Next time you’re tempted to take up day-trading, don’t forget about the tax consequences. Remember that beating the market before taxes doesn’t always translate to higher total returns.

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Wealthfront Advisers and its affiliates do not provide legal or tax advice and do not assume any liability for the tax consequences of any client transaction. Clients should consult with their personal tax advisors regarding the tax consequences of investing with Wealthfront Advisers and engaging in these tax strategies, based on their particular circumstances. Clients and their personal tax advisors are responsible for how the transactions conducted in an account are reported to the IRS or any other taxing authority on the investor’s personal tax returns. Wealthfront Advisers assumes no responsibility for the tax consequences to any investor of any transaction.

The effectiveness of the tax-loss harvesting strategy to reduce the tax liability of the client will depend on the client’s entire tax and investment profile, including purchases and dispositions in a client’s (or client’s spouse’s) accounts outside of Wealthfront Advisers and type of investments (e.g., taxable or nontaxable) or holding period (e.g., short- term or long-term).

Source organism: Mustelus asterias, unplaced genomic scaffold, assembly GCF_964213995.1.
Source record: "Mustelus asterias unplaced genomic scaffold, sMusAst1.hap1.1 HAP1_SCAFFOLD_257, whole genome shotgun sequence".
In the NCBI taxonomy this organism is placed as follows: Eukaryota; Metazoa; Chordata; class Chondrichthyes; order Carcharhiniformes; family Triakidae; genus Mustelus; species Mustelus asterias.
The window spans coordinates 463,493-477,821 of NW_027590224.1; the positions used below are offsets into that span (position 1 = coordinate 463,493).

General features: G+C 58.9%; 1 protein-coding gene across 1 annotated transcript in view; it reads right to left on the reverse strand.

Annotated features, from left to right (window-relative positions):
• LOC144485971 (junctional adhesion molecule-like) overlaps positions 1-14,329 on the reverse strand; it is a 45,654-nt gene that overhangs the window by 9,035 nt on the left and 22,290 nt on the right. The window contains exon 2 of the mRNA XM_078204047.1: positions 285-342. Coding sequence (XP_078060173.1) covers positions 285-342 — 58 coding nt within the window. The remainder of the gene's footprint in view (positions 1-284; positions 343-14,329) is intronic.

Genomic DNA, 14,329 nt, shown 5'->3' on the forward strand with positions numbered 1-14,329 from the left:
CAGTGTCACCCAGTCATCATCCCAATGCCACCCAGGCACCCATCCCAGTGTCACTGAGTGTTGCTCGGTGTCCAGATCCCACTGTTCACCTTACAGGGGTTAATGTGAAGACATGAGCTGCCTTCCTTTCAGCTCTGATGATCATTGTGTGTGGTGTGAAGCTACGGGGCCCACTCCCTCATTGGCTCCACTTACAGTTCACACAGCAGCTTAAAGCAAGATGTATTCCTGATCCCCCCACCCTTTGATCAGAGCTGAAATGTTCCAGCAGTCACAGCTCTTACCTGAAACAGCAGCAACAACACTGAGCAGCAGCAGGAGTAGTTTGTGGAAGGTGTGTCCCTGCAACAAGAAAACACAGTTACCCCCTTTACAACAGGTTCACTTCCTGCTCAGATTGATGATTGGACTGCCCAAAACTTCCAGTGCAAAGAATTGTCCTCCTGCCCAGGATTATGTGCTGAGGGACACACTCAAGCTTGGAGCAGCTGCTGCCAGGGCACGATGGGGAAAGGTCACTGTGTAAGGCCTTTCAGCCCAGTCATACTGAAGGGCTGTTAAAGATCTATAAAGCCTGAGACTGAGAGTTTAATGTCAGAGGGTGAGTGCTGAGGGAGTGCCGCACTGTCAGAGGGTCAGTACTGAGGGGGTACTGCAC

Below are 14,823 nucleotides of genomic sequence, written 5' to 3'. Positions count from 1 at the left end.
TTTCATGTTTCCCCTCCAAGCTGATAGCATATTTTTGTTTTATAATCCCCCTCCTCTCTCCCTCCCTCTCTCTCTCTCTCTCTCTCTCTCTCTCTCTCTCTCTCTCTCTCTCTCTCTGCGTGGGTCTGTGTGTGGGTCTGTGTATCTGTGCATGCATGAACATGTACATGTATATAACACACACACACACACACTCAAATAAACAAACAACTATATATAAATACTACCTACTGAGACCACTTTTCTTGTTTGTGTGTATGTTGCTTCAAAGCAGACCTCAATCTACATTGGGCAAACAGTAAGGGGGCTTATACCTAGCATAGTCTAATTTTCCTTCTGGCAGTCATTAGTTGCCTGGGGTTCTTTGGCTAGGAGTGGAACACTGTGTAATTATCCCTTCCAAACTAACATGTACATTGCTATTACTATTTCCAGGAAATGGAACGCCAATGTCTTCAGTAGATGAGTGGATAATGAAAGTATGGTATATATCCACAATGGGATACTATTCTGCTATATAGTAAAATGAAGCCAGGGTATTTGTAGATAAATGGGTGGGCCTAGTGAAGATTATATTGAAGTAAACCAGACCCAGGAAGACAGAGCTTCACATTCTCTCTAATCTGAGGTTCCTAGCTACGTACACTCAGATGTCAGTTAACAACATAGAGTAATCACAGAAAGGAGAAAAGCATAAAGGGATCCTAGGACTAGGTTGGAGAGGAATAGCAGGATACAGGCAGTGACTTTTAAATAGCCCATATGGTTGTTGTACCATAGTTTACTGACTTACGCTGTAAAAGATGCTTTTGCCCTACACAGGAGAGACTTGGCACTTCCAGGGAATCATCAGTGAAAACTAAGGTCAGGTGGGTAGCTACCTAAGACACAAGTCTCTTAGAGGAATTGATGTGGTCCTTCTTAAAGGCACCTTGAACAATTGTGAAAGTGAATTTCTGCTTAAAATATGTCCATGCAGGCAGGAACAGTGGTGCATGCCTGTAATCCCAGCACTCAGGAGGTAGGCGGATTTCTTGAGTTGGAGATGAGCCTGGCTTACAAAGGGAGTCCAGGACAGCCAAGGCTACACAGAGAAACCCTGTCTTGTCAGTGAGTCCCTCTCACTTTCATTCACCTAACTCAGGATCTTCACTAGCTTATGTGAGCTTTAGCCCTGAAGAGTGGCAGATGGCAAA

Wealthfront Advisers’ investment strategies, including portfolio rebalancing and tax loss harvesting, can lead to high levels of trading. High levels of trading could result in (a) bid-ask spread expense; (b) trade executions that may occur at prices beyond the bid ask spread (if quantity demanded exceeds quantity available at the bid or ask); (c) trading that may adversely move prices, such that subsequent transactions occur at worse prices; (d) trading that may disqualify some dividends from qualified dividend treatment; (e) unfulfilled orders or portfolio drift, in the event that markets are disorderly or trading halts altogether; and (f) unforeseen trading errors. The performance of the new securities purchased through the tax-loss harvesting service may be better or worse than the performance of the securities that are sold for tax-loss harvesting purposes.